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Denogean: Ross store could revive life of El Con

Louis Panos' Indian Arts & Crafts store at El Con Mall will be replaced by a Ross store. "I'm too old, so I decided to close it," he said of his business, open since 1966.

Louis Panos' Indian Arts & Crafts store at El Con Mall will be replaced by a Ross store. "I'm too old, so I decided to close it," he said of his business, open since 1966.

Bittersweet news is coming out of El Con Mall. A Ross clothing store is tentatively planned for the west wing of El Con in what could be a step in the repositioning of Tucson’s most lackluster mall as a major open-air marketplace.

But clearing the way for Ross is leading to the loss of the mall’s second-oldest tenant, the Indian Arts &Crafts Store, owned by Louis Panos, better known to longtime customers and employees as “Uncle Louie.”

Panos will close shop for good June 12.

Lane Oden, El Con’s lawyer for land use, said the lease is still being negotiated, but development plans for a Ross east of Robinsons-May have been submitted to the city.

It’s hoped Ross will attract smaller tenants as part of a vision to create a retail center smaller than but similar to the Desert Ridge Marketplace in Phoenix, he said.

Desert Ridge is a new incarnation of the mall that some call “lifestyle centers.” Such centers combine major retailers with specialty stores, restaurants, theaters and other entertainment venues in an open setting, designed around pedestrian streets and plazas, to invoke the feel of a bustling urban village.

El Con’s plan to construct a 30,000-square-foot Ross requires the demolition of stores on the south side of the west wing from Robinsons-May, including the Indian Arts & Crafts store just east of it, to the main mall entrance.

Panos said El Con management has always dealt fairly with him and offered him another location in the mall.

Panos agreed but later changed his mind when he thought about trying to conduct business across from the dust, fences and heavy machinery that are parts of a construction site.

“If we go to the other side, there might not be any business,” he said. “I’m too old, so I decided to close it.”

It’s truly the end of an era.

For nearly as long as El Con Mall has been standing, Panos has had an Indian jewelry and art store there.

The first opened in 1966. At one time, Panos owned or co-owned four Native American goods stores in El Con, along with one downtown, and made “big money, big money.”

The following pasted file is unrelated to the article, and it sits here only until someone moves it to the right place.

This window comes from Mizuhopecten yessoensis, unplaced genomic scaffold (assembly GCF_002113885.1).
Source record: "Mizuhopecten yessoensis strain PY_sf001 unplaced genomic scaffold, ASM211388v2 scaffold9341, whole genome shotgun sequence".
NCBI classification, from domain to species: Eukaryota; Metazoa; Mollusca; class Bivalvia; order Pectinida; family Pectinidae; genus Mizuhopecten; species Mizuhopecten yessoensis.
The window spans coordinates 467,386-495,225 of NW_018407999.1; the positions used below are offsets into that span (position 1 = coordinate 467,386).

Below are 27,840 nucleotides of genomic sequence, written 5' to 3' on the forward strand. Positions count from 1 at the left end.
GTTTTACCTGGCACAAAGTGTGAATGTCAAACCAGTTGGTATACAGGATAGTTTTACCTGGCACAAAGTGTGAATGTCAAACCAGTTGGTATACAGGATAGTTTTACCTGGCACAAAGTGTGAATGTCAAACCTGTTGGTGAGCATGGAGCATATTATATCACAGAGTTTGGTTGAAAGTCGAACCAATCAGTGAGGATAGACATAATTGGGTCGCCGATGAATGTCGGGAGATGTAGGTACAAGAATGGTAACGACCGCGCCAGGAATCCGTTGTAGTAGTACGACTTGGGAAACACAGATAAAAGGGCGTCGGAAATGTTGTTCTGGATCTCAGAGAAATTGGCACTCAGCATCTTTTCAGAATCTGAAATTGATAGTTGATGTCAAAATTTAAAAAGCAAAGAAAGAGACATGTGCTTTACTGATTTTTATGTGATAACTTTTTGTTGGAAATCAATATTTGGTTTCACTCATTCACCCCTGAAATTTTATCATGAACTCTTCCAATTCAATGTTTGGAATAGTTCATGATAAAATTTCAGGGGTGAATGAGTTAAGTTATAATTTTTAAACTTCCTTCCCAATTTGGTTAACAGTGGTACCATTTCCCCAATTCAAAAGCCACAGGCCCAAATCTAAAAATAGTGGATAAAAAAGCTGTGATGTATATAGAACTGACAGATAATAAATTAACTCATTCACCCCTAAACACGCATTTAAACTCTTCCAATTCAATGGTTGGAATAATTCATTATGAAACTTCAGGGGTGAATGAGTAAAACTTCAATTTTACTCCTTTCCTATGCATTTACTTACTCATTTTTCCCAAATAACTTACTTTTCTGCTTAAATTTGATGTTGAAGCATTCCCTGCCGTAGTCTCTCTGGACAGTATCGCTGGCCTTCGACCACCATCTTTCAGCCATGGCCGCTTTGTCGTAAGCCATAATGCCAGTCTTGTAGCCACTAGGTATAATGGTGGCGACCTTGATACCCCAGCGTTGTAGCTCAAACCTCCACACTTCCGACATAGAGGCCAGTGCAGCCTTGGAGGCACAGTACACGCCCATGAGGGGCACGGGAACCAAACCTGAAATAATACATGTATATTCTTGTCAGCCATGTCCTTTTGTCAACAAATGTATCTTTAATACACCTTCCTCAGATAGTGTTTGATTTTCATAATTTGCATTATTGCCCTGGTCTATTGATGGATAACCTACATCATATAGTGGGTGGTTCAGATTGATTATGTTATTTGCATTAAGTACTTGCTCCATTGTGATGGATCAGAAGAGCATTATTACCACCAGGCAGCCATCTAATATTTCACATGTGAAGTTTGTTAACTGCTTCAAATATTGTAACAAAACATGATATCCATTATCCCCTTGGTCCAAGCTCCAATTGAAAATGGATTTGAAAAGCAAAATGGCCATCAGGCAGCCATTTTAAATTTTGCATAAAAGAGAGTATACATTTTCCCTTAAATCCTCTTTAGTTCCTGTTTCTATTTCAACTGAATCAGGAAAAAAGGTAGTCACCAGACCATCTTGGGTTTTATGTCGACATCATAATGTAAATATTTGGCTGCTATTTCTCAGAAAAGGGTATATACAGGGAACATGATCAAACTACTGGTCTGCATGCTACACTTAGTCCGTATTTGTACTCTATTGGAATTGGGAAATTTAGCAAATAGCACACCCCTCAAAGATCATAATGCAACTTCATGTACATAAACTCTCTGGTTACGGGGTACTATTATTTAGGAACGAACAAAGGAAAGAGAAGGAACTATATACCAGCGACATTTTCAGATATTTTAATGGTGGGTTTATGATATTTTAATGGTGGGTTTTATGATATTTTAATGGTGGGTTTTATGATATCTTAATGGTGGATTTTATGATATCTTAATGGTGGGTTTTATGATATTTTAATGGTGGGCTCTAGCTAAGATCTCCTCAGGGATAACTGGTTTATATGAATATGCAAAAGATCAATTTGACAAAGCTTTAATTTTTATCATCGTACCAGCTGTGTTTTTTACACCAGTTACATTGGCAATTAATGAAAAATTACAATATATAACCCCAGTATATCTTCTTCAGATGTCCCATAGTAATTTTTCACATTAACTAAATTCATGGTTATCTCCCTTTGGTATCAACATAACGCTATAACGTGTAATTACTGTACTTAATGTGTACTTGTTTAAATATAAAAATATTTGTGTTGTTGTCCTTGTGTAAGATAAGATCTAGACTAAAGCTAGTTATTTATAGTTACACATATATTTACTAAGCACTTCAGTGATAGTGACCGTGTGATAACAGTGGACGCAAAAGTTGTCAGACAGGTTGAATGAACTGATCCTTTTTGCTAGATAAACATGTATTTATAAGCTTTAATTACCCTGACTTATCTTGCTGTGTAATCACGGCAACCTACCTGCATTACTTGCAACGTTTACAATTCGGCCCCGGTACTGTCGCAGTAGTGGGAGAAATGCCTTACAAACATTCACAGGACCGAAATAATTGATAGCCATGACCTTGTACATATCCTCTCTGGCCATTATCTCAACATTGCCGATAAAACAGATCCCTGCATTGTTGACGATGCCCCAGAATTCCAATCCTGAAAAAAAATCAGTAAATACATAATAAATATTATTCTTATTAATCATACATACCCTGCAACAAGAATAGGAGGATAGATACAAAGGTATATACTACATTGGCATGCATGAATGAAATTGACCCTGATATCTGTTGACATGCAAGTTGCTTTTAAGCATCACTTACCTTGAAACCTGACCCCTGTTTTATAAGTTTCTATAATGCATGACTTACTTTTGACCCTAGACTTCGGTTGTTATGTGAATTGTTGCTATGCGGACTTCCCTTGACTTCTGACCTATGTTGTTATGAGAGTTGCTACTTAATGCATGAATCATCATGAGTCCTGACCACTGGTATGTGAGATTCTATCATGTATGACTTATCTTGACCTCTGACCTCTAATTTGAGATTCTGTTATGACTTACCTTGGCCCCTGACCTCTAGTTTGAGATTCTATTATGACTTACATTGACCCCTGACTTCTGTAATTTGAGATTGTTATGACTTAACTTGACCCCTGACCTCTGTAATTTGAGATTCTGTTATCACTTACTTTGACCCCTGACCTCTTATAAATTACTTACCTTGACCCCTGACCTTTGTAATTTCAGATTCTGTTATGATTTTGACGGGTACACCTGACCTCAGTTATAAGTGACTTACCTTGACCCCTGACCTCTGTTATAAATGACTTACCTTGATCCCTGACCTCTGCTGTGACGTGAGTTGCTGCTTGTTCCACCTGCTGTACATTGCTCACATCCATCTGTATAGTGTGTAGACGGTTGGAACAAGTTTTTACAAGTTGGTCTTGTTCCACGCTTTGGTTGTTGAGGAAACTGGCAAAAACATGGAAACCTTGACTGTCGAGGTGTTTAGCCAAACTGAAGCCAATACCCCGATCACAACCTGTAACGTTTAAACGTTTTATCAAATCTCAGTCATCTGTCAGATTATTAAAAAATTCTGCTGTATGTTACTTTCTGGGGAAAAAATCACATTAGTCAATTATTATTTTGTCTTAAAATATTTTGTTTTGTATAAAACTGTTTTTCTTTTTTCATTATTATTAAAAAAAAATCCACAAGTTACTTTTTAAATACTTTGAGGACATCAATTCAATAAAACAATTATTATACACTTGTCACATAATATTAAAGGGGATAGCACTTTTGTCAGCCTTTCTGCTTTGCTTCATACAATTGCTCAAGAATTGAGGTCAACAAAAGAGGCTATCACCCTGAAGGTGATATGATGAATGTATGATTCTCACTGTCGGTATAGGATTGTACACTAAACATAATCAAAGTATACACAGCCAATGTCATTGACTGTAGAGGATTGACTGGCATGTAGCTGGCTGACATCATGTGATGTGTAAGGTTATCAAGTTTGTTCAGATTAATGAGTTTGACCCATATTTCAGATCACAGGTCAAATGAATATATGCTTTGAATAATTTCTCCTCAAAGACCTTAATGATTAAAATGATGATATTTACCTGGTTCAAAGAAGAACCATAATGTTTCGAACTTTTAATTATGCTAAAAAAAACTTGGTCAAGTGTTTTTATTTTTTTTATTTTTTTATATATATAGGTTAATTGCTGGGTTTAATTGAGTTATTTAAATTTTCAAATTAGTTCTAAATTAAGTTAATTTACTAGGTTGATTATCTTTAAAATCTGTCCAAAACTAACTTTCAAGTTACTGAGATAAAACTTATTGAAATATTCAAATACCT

Those who passed through their doors could expect to find not only beautiful handmade jewelry and colorful kachina dolls, but also a warm welcome that might include offers of baklava and a taste of the Greek brandy Metaxa.

If the prices weren’t to your liking, Uncle Louie could be counted on to “give you a good price” or “make you a deal.”

Panos said he’s not sad, but he’ll miss the store.

“I’ve been here all of these years,” Panos said in the Greek accent that flavors his speech more than 50 years after he immigrated to the U.S. “I’ve never missed to come here, seven days a week, except when I’m out of town.

“I make a good living in the mall. We make good money all these years, but now it is no more.”

He will miss his employees: Milli Clark, Gloria Barbea and Pam Amesbury.

Barbea and Clark joked last week that Uncle Louie has spoiled them for work elsewhere. He provides lunch for them every day and gives them jewelry on their birthdays.

Indian art lovers will still be able to find Panos. He’s a partner with his nephew in the Rio Grande Trading Co. store at Tucson Mall. Once the El Con store closes, he’ll spend a few hours daily at Rio Grande.

If all goes as planned for El Con, Ross will open next year. It will joint Target, Home Depot, JC Penney and Robinsons-May as the mall’s major retailers.

A long-awaited In-N-Out Burger is expected to open at the end of August, joining Krispy Kreme and Claim Jumper on the east side of the mall property.

A commercial pad under construction west of Randolph Way will house a Starbucks, to open in November, and other small retailers. SpaOne planned to go on the pad but couldn’t agree on lease terms.

For the first time in years, the outlook for El Con seems bright.

Of course, skepticism is natural, given the history of the mall.

Various plans over the decades for the rejuvenation of El Con have been scrapped before fruition.

Most recently, El Con management put out a master plan five years ago for the redevelopment as an “urban town center,” with services, restaurants, art galleries, specialty shops, gourmet food stores and lush garden areas for relaxing in between shops.

Today, the mall interior houses about a dozen merchants. The food court is empty. Home Depot and Target don’t even have entrances to the mall.

But if the Ross entry should mark a real turnaround, guess who might be back?

“If they build more stores,” Panos said, “maybe I’ll come back to open a small store.”

Anne T. Denogean can be reached at 573-4582 and adenogean@tucsoncitizen.com. Address letters to P.O. Box 26767, Tucson, AZ 85726-6767. Her columns run Tuesdays and Fridays.

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